So we arrived in Florence at about 3:30, I suppose, and deposited our bags in the super little apartment, then went out to explore. Top of our list was to climb up to the Piazzale de Michelangelo, so we wandered slowly along the river, then crossed the ponte vecchio and climbed the hill, then the steps. we were pretty tired after the conference and we had second thoughts half-way up the steps, but we persevered and were rewarded with the famous view out over Florence.



Afterwards we wandered slowly along the river and through the streets via the Piazza de la Signoria and its statuary, finishing up at the Duomo. At the conference we had been fed delicious food until we  could eat no more, but by this time we felt perhaps a little something might be an idea, so we found a pizzeria right by the cathedral and shared a napolitana. Then back to the AirBnB and a good night's sleep.




We hadn't bought breakfast so the next day we decided to go to the central market where we knew there was a food court. We enjoyed gazing at the porcini mushrooms and the tripe à la mode de Florence, then sampled - and bought - some very mature cheese and then hied us aloft to find some fodder. Two lukewarm cappucini (it's how they come) and some croissants later we wandered out for a final look at Florence.

We headed for San Lorenzo, consecrated by Ambrose of Milan (that Ambrose of Milan) and were astonished at its treasury then entranced by its paintings. Then back to the market for lunch before flying.

We'd cased the joint in the morning, so we headed straight for what we wanted - trapezzini - half a diagonally cut bread roll, filled with mixed vegetables for Pat or spicy beef for me. So good! Then I decided on a last dose of gelato - this time black cherry - and two glasses of fresh pomegranate juice. Then off to the tram to catch the planes home.

Wednesday, March 13, 2019

Centro Evangelico Poggio Ubertini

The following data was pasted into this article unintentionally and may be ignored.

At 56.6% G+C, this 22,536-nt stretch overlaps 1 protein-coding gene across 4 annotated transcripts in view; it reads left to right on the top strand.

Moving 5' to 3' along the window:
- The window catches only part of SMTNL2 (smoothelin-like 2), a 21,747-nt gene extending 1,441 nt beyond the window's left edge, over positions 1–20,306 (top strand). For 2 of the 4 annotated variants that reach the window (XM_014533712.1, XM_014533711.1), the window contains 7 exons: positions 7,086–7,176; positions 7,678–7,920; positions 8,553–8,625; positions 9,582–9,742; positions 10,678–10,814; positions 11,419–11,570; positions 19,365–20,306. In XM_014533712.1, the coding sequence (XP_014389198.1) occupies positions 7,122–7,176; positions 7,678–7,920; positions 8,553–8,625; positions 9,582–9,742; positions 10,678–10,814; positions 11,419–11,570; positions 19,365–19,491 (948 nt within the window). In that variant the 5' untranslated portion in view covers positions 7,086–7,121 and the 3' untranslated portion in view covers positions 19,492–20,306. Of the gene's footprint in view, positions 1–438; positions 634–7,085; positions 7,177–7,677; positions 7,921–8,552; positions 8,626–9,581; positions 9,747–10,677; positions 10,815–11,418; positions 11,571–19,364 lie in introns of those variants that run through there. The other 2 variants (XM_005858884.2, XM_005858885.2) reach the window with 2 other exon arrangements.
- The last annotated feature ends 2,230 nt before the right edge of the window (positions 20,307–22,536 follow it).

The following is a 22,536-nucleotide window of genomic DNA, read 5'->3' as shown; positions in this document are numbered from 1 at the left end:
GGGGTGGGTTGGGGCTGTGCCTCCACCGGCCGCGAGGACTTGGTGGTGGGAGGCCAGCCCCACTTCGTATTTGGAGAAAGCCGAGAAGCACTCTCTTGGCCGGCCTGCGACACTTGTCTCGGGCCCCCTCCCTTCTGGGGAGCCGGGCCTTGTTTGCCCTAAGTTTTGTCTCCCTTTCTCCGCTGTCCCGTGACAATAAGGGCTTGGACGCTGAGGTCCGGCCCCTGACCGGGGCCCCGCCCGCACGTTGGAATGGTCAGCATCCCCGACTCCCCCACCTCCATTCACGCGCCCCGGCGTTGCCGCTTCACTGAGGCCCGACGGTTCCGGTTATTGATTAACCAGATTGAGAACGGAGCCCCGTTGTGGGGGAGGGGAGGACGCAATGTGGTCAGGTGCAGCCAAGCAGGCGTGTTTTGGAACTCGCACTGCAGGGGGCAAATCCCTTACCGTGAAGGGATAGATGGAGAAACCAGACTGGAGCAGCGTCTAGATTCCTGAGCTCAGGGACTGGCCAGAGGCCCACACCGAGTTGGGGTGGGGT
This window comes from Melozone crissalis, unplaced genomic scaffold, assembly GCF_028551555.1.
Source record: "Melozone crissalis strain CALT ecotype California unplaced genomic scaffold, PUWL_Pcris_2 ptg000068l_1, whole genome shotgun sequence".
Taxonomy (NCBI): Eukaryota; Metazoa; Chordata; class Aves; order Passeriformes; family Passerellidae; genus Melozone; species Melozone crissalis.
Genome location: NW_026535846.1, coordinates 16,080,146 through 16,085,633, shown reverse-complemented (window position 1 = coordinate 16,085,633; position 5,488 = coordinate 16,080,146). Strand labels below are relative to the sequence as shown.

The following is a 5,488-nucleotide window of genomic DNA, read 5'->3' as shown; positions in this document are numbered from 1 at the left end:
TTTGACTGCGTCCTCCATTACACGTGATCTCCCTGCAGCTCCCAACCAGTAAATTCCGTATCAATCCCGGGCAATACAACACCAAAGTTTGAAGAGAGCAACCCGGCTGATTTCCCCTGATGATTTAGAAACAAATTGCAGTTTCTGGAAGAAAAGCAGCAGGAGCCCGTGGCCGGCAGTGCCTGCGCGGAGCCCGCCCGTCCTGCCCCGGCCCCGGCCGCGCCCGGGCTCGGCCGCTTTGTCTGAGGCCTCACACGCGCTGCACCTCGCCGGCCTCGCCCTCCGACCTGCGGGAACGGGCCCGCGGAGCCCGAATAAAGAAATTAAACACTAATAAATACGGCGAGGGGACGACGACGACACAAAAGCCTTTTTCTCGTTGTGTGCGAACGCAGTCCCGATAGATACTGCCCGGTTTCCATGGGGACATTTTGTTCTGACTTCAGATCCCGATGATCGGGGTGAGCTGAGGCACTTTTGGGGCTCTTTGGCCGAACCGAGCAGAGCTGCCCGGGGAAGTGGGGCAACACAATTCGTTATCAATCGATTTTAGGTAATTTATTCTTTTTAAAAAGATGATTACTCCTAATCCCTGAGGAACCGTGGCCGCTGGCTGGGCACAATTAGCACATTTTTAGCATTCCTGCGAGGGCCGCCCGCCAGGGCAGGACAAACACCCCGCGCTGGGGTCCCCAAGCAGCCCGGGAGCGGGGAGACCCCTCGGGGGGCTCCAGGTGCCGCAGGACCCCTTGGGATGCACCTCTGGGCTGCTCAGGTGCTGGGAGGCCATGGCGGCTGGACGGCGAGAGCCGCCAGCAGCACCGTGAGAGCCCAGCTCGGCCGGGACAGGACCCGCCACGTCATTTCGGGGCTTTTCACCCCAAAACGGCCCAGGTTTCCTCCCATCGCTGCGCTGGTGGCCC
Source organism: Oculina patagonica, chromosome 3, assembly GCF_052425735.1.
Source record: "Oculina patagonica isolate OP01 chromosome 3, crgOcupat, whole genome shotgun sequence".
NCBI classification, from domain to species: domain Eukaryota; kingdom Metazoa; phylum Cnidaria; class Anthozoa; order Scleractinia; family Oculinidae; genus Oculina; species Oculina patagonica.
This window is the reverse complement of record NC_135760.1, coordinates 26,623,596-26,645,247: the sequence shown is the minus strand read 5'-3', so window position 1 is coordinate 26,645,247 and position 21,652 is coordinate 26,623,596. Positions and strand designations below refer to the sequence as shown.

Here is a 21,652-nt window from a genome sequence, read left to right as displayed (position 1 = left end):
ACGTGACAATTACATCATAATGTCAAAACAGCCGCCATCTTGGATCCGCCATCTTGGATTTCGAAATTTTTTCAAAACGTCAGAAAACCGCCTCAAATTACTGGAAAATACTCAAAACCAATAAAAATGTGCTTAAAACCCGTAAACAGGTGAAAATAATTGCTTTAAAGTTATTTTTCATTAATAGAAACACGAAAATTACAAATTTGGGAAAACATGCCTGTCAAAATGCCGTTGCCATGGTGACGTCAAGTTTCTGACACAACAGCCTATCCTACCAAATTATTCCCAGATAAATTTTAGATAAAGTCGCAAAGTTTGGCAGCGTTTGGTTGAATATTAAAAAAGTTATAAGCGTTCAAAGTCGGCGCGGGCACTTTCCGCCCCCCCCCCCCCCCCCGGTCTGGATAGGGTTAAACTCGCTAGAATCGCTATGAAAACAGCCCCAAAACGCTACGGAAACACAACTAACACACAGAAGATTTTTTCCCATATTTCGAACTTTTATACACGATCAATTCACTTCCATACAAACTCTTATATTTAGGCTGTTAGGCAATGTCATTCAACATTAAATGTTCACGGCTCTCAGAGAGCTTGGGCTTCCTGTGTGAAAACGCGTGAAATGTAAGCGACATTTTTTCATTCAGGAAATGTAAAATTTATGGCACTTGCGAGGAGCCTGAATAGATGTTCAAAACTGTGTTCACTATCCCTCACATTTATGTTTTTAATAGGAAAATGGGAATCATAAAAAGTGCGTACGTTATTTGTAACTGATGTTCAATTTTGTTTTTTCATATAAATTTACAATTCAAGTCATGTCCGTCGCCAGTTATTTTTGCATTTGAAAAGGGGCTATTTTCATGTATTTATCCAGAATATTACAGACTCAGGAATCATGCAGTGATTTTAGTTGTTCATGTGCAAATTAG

The European Conference was held about 25 kilometres outside Florence at a conference centre with glorious views and a delightful history.

The centre is on the brow of a little hill surrounded by olive trees and vineyards. It is the heart of a farm complex that in the 18th century belonged to a noblewoman of English birth. On her death she bequeathed her estates to the churches to be used to strengthen their witness.

We stayed in dormitories, but with one couple per dormitory, so Pat and I had a choice of eight beds and our own little shower room.

We'd never seen Tuscany before and we quickly understood why people fall in love with it.

We'd never experienced ordinary Italian cooking, either, and we doubtless gained at least half a stone in the three days we were there! So delicious!

These conferences are quite hard work, though. Our sessions begin at 8am, before breakfast, and continue till 9pm with a couple of hours break in the afternoon.

One afternoon we tried to go on the bus to Florence but there was some mix up over weekday and Saturday timetables so instead we walked down to the nearest town for gelato.

Gelato deserves its own entry really, but in Cerbaia I had Pine-nut, Cassata and Chocolate, very reasonably priced and utterly delectable. The walk down having taken its toll I had a comedy conversation with some bus drivers to find the correct bus back to the centre.

"Google maps, google maps!" said one, then turned my phone every which way to try and work out where we were going because I had a street address and the name of the centre but no bus stop names.

Anyway, we got on the correct bus and the driver dropped us at the end of the drive to the centre, then waved to us as he drove off.







Monday, March 11, 2019

It's all go isn't it! This time, Florence.

Once in a while our mission organisation holds a European Conference. We've been once before, a long time ago, perhaps in 2007 or thereabouts in Tossa del Mar near Barcelona. Since then we've been prevented either by ill-health (once we set off for Barcelona in our car but had to turn back because of Pat's back problems) or by lack of school holidays or because of the cost (flying four of us in March from Bordeaux to Istanbul was hugely expensive).

So it was a great joy to be able to meet up with old colleagues and friends, this time just outside Florence. We bought our plane tickets in a hurry, and before we realsied how easy it is now to get from Bordeaux to Charles deGaulle, so we had a farily early flight from Bordeaux to Zurich, then from Zurich to Florence. Once there we had to find the correct bus for a little town called Cerbaia where we would be collected by car.